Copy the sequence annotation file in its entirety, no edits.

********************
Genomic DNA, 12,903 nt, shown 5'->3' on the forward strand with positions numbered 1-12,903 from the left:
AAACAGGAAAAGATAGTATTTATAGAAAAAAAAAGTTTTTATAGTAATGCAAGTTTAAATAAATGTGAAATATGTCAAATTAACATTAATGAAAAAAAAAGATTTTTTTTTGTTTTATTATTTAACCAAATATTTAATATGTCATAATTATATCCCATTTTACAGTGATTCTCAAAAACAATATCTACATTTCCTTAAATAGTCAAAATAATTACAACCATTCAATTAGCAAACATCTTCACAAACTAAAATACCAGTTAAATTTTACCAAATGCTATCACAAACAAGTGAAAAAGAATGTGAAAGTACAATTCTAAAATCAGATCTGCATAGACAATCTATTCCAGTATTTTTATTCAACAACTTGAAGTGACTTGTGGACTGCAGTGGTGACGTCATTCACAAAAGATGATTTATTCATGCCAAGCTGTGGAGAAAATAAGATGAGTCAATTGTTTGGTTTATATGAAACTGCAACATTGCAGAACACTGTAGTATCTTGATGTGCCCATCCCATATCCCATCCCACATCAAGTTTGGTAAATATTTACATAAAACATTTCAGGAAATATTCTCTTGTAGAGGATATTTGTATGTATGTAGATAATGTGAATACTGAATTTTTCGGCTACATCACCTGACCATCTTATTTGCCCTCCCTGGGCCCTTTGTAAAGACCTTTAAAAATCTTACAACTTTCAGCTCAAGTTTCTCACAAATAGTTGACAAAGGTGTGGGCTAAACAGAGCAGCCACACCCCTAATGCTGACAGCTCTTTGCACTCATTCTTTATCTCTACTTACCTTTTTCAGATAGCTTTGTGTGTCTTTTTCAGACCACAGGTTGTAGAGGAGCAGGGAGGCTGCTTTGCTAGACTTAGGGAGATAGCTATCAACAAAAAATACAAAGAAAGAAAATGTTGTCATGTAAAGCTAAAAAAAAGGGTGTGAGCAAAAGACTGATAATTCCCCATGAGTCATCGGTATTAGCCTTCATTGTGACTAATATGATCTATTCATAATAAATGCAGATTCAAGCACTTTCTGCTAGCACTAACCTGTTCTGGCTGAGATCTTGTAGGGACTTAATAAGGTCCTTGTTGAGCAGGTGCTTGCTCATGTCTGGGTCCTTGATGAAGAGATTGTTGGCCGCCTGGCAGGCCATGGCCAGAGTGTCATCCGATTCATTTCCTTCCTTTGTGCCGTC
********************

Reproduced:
Genomic DNA, 12,903 nt, shown 5'->3' on the forward strand with positions numbered 1-12,903 from the left:
AAACAGGAAAAGATAGTATTTATAGAAAAAAAAAGTTTTTATAGTAATGCAAGTTTAAATAAATGTGAAATATGTCAAATTAACATTAATGAAAAAAAAAGATTTTTTTTTGTTTTATTATTTAACCAAATATTTAATATGTCATAATTATATCCCATTTTACAGTGATTCTCAAAAACAATATCTACATTTCCTTAAATAGTCAAAATAATTACAACCATTCAATTAGCAAACATCTTCACAAACTAAAATACCAGTTAAATTTTACCAAATGCTATCACAAACAAGTGAAAAAGAATGTGAAAGTACAATTCTAAAATCAGATCTGCATAGACAATCTATTCCAGTATTTTTATTCAACAACTTGAAGTGACTTGTGGACTGCAGTGGTGACGTCATTCACAAAAGATGATTTATTCATGCCAAGCTGTGGAGAAAATAAGATGAGTCAATTGTTTGGTTTATATGAAACTGCAACATTGCAGAACACTGTAGTATCTTGATGTGCCCATCCCATATCCCATCCCACATCAAGTTTGGTAAATATTTACATAAAACATTTCAGGAAATATTCTCTTGTAGAGGATATTTGTATGTATGTAGATAATGTGAATACTGAATTTTTCGGCTACATCACCTGACCATCTTATTTGCCCTCCCTGGGCCCTTTGTAAAGACCTTTAAAAATCTTACAACTTTCAGCTCAAGTTTCTCACAAATAGTTGACAAAGGTGTGGGCTAAACAGAGCAGCCACACCCCTAATGCTGACAGCTCTTTGCACTCATTCTTTATCTCTACTTACCTTTTTCAGATAGCTTTGTGTGTCTTTTTCAGACCACAGGTTGTAGAGGAGCAGGGAGGCTGCTTTGCTAGACTTAGGGAGATAGCTATCAACAAAAAATACAAAGAAAGAAAATGTTGTCATGTAAAGCTAAAAAAAAGGGTGTGAGCAAAAGACTGATAATTCCCCATGAGTCATCGGTATTAGCCTTCATTGTGACTAATATGATCTATTCATAATAAATGCAGATTCAAGCACTTTCTGCTAGCACTAACCTGTTCTGGCTGAGATCTTGTAGGGACTTAATAAGGTCCTTGTTGAGCAGGTGCTTGCTCATGTCTGGGTCCTTGATGAAGAGATTGTTGGCCGCCTGGCAGGCCATGGCCAGAGTGTCATCCGATTCATTTCCTTCCTTTGTGCCGTC